Spring time in the San Juans

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  • April 20, 2015

NNRG returned to the San Juans this spring, this time assisting Camp Orkila prepare for pre-commercial thinning as well as develop a forest management plan for Satellite Island. Kirk Hanson, Director of NCF, spent the better part of a day on Satellite Island, a 116-acre remote camping island owned by the YMCA that is nestled along the northern side of Stuart Island, approximately 8 miles NW of Orcas Island.

 

 

The YMCA received EQIP funding to hire NNRG to develop a forest management plan for Satellite Island. Camp Orkila acquired Satellite Island in the late 1940’s as a gift from the Colman family of Seattle. After purchasing the island, the Colman’s had the majority of it logged in order to recover some of their investment. As a result, most of Satellite Island is covered with 70-year old Douglas-fir that naturally regenerated following the harvest. However, mixed into the forest are trees that escaped the axe and range from 70 to 150+ years old.

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Satellite Island hosts a very diverse and eclectic range of micro-climates and ecozones. Besides Douglas-fir, the island hosts Madrone, Oregon white oak, western red cedar, grand fir, western hemlock, lodgepole pine, Douglas maple, bitter cherry and red alder.

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Numerous coves add to a very crenelated perimeter and extensive edge zone between the sea and the uplands of the island.

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Satellite Island is almost two islands – a smaller one to the NE separated from the larger one by a low tidally influenced depression. With sea levels rising, the island may yet divide!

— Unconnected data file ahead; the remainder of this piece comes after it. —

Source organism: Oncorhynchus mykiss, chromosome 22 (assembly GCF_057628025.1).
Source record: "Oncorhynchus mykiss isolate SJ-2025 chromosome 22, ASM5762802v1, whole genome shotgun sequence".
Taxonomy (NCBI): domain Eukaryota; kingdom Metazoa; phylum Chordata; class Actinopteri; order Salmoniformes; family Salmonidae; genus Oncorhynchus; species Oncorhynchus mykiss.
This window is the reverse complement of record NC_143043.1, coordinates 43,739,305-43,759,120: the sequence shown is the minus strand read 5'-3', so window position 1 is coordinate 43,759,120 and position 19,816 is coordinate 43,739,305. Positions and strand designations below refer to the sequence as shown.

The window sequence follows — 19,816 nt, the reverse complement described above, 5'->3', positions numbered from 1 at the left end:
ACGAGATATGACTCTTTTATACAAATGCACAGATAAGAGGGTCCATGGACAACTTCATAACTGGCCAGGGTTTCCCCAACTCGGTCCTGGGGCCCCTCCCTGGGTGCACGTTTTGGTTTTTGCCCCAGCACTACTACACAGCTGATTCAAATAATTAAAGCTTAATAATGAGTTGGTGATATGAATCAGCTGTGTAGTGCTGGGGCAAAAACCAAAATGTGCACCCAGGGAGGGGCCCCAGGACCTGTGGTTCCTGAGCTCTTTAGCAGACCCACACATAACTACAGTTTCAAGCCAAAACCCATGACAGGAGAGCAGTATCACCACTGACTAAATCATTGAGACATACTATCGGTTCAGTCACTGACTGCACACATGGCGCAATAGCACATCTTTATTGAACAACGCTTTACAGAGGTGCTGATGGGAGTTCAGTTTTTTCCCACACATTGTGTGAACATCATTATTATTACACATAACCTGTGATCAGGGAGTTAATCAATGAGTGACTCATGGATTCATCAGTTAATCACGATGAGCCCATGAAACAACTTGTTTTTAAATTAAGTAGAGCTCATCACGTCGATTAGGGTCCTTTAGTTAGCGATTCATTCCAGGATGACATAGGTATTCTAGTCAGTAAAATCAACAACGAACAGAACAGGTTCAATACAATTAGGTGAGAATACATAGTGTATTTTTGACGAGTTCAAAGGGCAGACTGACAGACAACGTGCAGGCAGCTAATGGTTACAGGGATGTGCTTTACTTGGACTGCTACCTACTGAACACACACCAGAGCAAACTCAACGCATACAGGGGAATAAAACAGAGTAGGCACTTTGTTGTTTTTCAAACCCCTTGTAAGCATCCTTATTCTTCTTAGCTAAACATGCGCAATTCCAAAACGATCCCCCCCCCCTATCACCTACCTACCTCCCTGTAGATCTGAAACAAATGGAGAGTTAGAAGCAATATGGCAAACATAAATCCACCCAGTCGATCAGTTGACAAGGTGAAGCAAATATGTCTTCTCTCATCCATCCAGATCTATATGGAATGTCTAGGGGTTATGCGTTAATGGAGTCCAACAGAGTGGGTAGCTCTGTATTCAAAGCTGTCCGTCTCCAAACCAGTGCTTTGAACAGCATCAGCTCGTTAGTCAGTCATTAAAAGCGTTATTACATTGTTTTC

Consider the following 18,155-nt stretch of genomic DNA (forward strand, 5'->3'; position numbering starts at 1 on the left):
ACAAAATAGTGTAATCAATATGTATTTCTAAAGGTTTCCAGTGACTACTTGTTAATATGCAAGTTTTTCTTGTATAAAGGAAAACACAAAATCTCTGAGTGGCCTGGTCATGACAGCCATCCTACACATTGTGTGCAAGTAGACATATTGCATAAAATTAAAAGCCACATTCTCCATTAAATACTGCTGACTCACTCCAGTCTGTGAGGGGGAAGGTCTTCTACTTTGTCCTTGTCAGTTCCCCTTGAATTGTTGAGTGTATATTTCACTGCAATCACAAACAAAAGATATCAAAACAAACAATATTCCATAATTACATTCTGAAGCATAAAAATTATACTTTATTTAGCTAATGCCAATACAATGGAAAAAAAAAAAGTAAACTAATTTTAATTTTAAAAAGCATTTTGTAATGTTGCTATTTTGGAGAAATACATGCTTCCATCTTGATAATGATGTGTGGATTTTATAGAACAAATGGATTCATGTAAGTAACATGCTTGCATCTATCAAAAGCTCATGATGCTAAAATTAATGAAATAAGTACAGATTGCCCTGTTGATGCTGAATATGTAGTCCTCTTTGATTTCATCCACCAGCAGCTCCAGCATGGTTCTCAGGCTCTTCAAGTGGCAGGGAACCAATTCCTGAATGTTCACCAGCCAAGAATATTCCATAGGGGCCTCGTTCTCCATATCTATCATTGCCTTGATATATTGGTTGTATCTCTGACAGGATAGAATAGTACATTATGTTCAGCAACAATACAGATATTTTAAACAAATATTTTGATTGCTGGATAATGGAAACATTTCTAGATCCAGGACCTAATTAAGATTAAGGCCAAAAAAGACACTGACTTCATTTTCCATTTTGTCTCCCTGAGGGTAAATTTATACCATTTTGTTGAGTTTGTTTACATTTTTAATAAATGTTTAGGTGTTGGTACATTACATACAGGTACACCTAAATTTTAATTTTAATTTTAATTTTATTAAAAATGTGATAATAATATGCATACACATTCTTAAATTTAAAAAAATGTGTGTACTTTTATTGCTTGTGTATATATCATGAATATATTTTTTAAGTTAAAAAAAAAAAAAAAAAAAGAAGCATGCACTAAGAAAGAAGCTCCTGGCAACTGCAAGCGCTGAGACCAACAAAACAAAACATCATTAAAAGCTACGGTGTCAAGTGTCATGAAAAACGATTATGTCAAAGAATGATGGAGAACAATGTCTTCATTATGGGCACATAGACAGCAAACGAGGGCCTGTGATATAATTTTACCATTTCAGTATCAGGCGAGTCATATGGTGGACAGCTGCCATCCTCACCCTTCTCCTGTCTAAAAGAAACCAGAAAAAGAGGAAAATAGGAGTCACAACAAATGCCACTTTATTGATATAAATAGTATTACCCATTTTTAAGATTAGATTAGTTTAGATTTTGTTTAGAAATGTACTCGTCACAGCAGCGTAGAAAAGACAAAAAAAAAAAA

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Gary Oak cling in small groups to North and Southeast tips of Satellite Island. Douglas-fir is beginning to encroach upon the oaks, reducing their population to a small handful of gaps in the otherwise coniferous canopy.

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Some photos of Satellite Island residents…

 Blue Camas (Camassia leichtlinii)

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White “Death” Camas (Toxicoscordion venenosum)

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Service Berry (Amelanchier alnifolia)

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As with nearly everywhere across the San Juans, the naturally regenerated 2nd generation Douglas-fir stands on Satellite Island are extremely dense, averaging 250 – 300 tpa. The dense canopy of these stands effectively shades out most understory vegetation, and is creating a high degree of suppression mortality amongst the least dominant trees. As standing dead and downed trees increase throughout the forest, so does the fire risk on the island.

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Woody fuels are building up in the understory in many areas of the forest, adding to the fire risk.

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Many trees also retain the dead branches low on their trunks, creating a “ladder fuel” that can deliver ground-based fires into the canopy of the forest.

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Old-growth stumps, that remain from the 1940’s when the island was first logged, give a clue as to the historic stocking density of the original Douglas-fir forests on the island. They average between 40-70 per acre. Today there are 4-5 times as many trees per acre.

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Crazy burl at the base of a Douglas maple.

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Oregon white oak reaching over cove.

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Core from a 18″ dia. Douglas-fir showed approx. 105 annual growth rings. This extremely dense wood is very durable and could make high value lumber such as trim, moulding and flooring.

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Cored a 36″ Douglas fir that was spared from the prior logging. My borer is only 14″, so I wasn’t able to reach the center, but counted 150 annual growth rings from the core I was able to extract. This tree is probably close to 200 years old.

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Fire scars on snags and trunks of old-growth trees tell the tale of a fire-dependent ecosystem.

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